Dietary arginine supplementation enhances the growth of milk-fed young pigs. Academic Article uri icon

abstract

  • This study was conducted to determine the effect of dietary arginine supplementation on the growth of artificially reared piglets. The pigs (n = 24; 7 d old) were removed from sows to a nursery facility and assigned randomly to 1 of the 3 treatments representing diets supplemented with 0, 0.2, or 0.4% L-arginine (on the basis of milk replacer powder). Each milk feeder was assigned to 1 dietary treatment. Fresh liquid milk replacer (18.6% dry matter) was provided daily ( approximately 0800 h) to piglets. Body weights of piglets were measured and jugular venous blood samples were obtained for metabolite analysis at d 7, 14, and 21 of age. Food intake did not differ between control and arginine-supplemented piglets [66.7 vs. 69.5 g dry matter/(kg body wt. d)]. Compared with control piglets, dietary supplementation with 0.2 and 0.4% L-arginine dose dependently increased (P < 0.05) plasma concentrations of arginine by 30 and 61%, and decreased (P < 0.05) plasma concentrations of ammonia by 20 and 35%, and those of urea by 19 and 33%, respectively. Dietary supplementation with 0.4% L-arginine also increased (P < 0.05) plasma concentrations of insulin and growth hormone by 24-27% in piglets, compared with controls. Between 7 and 21 d of age, the supplementation of 0.2 and 0.4% L-arginine to piglets enhanced (P < 0.05) average daily weight gain by 28 and 66%, and body weight by 15 and 32%, respectively, compared with control piglets. Collectively, both the metabolic and growth data demonstrate unequivocally that arginine is deficient in milk-fed young pigs and that this arginine deficiency represents a major obstacle to maximal growth in piglets.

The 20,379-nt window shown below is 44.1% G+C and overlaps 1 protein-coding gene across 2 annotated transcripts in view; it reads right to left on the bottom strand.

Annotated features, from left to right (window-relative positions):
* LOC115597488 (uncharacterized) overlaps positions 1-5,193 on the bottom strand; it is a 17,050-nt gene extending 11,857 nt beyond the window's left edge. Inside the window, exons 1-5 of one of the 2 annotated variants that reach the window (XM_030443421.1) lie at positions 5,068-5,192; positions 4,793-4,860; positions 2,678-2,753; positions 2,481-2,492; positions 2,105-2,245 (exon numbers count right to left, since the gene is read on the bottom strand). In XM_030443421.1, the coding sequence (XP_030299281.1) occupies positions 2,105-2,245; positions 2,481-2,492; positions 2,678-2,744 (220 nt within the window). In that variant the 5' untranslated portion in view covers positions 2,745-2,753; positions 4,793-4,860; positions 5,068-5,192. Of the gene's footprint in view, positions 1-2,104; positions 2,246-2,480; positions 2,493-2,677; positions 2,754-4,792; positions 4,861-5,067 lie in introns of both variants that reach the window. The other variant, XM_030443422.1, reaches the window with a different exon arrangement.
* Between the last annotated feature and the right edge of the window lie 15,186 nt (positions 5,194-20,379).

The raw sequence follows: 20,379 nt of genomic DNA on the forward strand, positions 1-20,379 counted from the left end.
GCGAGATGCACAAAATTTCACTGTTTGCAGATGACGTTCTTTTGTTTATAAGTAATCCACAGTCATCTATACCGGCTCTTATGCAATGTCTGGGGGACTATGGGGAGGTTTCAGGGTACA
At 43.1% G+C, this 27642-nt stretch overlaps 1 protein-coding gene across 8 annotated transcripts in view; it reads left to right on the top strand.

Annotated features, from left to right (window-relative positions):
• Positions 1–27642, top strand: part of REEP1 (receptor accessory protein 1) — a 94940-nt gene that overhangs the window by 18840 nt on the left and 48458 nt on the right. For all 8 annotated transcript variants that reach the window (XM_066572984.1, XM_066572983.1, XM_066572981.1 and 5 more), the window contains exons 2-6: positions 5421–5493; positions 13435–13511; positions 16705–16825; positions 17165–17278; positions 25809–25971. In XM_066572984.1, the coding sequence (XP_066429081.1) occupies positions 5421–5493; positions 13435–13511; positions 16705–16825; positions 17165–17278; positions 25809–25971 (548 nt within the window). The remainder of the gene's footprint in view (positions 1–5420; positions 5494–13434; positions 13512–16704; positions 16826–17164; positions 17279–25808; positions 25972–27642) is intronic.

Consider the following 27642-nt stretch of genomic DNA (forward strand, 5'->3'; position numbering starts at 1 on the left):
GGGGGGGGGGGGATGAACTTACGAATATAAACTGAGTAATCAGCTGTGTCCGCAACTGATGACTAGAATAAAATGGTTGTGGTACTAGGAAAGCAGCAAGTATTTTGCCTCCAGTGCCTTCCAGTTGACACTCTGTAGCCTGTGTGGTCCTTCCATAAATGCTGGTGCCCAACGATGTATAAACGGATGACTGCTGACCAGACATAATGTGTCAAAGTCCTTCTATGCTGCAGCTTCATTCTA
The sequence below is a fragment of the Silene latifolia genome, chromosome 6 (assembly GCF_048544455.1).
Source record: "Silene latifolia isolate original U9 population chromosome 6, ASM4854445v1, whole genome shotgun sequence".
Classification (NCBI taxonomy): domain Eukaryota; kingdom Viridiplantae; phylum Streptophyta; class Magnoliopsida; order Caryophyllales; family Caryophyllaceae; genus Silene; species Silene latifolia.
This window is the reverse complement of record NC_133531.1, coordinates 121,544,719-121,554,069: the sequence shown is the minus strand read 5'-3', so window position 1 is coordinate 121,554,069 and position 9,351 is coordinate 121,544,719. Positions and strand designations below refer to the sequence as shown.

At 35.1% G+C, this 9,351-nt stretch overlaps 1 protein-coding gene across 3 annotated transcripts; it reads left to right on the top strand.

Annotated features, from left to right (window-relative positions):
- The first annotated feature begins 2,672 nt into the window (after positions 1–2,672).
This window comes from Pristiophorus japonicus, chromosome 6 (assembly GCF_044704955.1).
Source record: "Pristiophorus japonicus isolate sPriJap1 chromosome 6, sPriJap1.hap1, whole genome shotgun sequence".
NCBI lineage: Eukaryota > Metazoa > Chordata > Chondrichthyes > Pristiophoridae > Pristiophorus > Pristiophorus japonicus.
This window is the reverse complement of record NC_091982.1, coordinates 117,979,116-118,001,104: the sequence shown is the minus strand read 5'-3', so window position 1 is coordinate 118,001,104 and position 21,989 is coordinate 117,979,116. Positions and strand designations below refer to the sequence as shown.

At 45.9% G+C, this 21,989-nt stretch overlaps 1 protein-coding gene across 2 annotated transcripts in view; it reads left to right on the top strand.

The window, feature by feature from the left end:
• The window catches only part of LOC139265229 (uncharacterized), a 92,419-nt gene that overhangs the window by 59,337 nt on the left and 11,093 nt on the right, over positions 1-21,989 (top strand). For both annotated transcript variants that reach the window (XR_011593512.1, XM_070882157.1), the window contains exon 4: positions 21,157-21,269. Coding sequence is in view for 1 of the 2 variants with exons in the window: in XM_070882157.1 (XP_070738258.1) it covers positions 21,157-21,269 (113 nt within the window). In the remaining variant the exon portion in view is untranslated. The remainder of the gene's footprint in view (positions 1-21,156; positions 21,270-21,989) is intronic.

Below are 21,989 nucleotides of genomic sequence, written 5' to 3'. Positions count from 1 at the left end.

author list (cited authors)

  • Kim, S. W., McPherson, R. L., & Wu, G.

citation count

  • 182
  • 185

publication date

  • March 2004